ALPtraum: ALP production in proton beam dump experiments
Abstract
With their high beam energy and intensity, existing and nearfuture proton beam dumps provide an excellent opportunity to search for new very weakly coupled particles in the MeV to GeV mass range. One particularly interesting example is a socalled axionlike particle (ALP), i.e. a pseudoscalar coupled to two photons. The challenge in proton beam dumps is to reliably calculate the production of the new particles from the interactions of two composite objects, the proton and the target atoms. In this work we argue that Primakoff production of ALPs proceeds in a momentum range where production rates and angular distributions can be determined to sufficient precision using simple electromagnetic form factors. Reanalysing past proton beam dump experiments for this production channel, we derive novel constraints on the parameter space for ALPs. We show that the NA62 experiment at CERN could probe unexplored parameter space by running in ‘dump mode’ for a few days and discuss opportunities for future experiments such as SHiP.
Keywords:
Mostly Weak Interactions: Beyond Standard Model; Non collider experiments with beams: Fixed target experiments; ExoticsCERNPHTH2015293, DESY 15237 CERN, 1211 Geneva 23, Switzerland Institut für Theoretische Physik, Universität Heidelberg, Philosophenweg 16, 69120 Heidelberg, Germany DESY, Notkestrasse 85, 22607 Hamburg, Germany DESY, Notkestrasse 85, 22607 Hamburg, Germany DESY, Notkestrasse 85, 22607 Hamburg, Germany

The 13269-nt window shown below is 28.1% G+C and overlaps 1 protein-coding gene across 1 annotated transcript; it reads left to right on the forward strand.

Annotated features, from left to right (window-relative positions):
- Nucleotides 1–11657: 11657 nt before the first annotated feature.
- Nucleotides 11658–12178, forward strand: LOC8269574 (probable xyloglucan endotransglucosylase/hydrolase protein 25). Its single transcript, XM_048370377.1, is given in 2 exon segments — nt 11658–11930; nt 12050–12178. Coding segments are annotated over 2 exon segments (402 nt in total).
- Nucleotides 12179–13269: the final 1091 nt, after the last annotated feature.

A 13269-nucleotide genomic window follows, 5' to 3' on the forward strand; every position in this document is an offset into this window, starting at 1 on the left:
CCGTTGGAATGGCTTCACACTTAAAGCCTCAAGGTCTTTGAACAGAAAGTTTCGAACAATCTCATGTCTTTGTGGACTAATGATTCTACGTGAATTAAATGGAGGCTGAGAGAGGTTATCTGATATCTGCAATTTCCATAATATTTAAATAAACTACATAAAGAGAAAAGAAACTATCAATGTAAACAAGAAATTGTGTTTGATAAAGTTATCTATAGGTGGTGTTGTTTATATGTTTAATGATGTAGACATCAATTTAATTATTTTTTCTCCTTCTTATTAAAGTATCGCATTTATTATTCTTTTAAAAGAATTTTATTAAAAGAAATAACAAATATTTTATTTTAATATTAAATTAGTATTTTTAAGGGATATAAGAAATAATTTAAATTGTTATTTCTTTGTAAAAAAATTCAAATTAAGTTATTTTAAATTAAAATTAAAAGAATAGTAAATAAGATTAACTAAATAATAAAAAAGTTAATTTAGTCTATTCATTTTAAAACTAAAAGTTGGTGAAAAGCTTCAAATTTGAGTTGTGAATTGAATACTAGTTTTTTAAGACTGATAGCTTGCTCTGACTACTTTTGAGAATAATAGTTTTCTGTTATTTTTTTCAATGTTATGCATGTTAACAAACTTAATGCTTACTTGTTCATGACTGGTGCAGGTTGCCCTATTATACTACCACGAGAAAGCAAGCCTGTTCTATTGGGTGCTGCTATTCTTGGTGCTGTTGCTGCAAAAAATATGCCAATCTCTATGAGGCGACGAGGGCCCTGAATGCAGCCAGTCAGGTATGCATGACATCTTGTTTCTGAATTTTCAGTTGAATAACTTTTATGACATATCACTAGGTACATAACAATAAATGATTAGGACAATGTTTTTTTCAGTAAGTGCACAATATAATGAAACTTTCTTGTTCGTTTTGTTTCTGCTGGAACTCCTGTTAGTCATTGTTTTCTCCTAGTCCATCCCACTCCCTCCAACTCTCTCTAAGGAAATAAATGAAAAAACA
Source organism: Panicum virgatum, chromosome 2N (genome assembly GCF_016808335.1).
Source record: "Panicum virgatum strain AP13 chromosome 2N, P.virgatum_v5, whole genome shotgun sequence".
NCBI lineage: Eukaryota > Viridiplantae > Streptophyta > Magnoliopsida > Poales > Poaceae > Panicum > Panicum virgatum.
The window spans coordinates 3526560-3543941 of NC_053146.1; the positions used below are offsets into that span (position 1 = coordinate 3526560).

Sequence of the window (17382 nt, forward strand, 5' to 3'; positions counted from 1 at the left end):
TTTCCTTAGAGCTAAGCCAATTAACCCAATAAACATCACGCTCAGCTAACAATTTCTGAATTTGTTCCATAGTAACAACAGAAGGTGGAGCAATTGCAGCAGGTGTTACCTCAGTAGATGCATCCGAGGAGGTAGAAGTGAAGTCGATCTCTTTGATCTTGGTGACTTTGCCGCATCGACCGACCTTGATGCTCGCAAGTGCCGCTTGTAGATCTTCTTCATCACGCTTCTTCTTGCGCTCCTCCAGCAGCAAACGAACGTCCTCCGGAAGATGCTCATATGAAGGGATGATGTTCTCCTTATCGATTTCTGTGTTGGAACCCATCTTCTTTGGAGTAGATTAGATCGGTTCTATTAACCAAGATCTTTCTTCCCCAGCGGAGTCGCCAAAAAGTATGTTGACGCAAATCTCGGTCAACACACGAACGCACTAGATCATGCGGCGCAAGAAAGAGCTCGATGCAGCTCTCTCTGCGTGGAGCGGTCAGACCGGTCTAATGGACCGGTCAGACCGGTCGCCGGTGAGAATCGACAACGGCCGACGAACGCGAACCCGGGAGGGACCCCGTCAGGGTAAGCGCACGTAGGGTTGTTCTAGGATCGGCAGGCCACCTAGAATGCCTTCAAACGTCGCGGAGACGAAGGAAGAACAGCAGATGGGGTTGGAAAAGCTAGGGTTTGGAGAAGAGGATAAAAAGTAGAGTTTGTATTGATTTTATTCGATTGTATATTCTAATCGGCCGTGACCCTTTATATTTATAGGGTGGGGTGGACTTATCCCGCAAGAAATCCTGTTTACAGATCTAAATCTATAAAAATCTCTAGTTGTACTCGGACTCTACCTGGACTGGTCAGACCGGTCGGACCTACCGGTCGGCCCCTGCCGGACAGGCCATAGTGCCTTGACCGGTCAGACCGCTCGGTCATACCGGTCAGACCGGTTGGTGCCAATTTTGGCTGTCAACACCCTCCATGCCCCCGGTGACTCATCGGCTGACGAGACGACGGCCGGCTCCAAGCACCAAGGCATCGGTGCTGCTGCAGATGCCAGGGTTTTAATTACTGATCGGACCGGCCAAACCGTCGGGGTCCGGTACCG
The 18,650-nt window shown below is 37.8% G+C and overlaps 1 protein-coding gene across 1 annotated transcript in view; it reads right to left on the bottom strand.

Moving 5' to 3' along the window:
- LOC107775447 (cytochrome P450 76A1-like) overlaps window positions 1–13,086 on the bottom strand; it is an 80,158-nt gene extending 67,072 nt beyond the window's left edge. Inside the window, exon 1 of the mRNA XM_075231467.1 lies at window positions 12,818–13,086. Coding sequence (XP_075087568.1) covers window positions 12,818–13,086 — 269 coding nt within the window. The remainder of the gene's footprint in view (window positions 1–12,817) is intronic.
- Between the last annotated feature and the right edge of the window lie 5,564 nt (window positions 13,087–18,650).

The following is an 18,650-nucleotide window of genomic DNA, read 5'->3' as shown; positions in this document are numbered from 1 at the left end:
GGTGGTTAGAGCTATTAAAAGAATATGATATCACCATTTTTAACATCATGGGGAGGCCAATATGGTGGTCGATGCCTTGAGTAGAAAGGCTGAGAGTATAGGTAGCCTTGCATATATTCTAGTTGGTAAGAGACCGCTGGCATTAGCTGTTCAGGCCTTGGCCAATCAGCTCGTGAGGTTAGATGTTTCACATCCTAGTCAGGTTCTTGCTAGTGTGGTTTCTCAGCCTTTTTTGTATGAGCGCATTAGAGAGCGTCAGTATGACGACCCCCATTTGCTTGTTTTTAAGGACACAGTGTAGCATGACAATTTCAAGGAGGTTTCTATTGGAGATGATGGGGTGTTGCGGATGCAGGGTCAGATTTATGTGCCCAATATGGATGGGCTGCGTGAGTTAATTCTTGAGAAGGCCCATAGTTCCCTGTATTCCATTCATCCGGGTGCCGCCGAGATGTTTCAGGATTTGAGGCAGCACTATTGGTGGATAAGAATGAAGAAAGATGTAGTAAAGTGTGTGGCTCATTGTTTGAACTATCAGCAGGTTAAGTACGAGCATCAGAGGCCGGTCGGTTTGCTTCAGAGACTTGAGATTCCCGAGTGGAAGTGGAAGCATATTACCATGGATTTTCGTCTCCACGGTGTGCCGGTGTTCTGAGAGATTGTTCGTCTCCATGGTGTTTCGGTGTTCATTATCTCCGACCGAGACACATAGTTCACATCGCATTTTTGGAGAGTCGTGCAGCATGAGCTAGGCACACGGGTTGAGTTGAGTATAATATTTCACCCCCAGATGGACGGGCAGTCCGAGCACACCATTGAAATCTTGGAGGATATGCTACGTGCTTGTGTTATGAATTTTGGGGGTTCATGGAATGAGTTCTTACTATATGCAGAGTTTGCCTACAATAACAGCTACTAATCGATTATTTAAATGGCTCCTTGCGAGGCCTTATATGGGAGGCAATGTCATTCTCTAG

1 Introduction
Over the last few years Nature has been quite reluctant to reveal its secrets beyond the Standard Model — certainly not for a lack of trying on our side. While the second run of the LHC still promises significant discovery potential, it also seems sensible to carefully examine our search strategy and look for potential places we have missed as well as for new opportunities that can be explored in parallel. In this endeavour it is only prudent that we first look at technologies and apparatuses that are already at our disposal and then turn to more ambitious future projects.
In this note we want to discuss an explicit and particularly promising example of this strategy: we will show that without major modifications an existing proton fixed target experiment, NA62 Hahn:1404985 () at the CERN SPS, offers discovery potential for axionlike particles (ALPs) in the MeV to GeV range and can be competitive with existing experiments in a rather short runtime. A proposed dedicated search at the SPS, SHiP Anelli:2015pba (); Alekhin:2015byh (), could then probe even deeper into untested parameter space.
Fixed target experiments are particularly useful to search for new weakly coupled particles in the MeV to GeV range Bjorken:1988as (); Blumlein:1990ay (); Bjorken:2009mm (); Andreas:2012mt (), because they nicely combine a sufficiently energetic reaction to produce particles in this mass regime with a sufficiently high reaction rate to probe small couplings. The two most common types of beams are electron and proton beams. Indeed some of the best current limits on axionlike particles in the MeV to GeV mass range originate from electron beam fixedtarget experiments Konaka:1986cb (); Riordan:1987aw (); Bjorken:1988as (); Davier:1989wz () as well as electronpositron colliders Jaeckel:2015jla (). As demonstrated in Blumlein:1990ay (); Bergsma:1985qz (); Batell:2009di (), another promising option are proton fixedtarget experiments, in particular those making use of the high intensity of 400 GeV protons from the SPS at CERN. It is therefore a worthwhile task to determine the sensitivity of existing experiments, such as the NA62 experiment, as well as proposed experiments especially optimised for the search of longlived neutral particles, such as SHiP.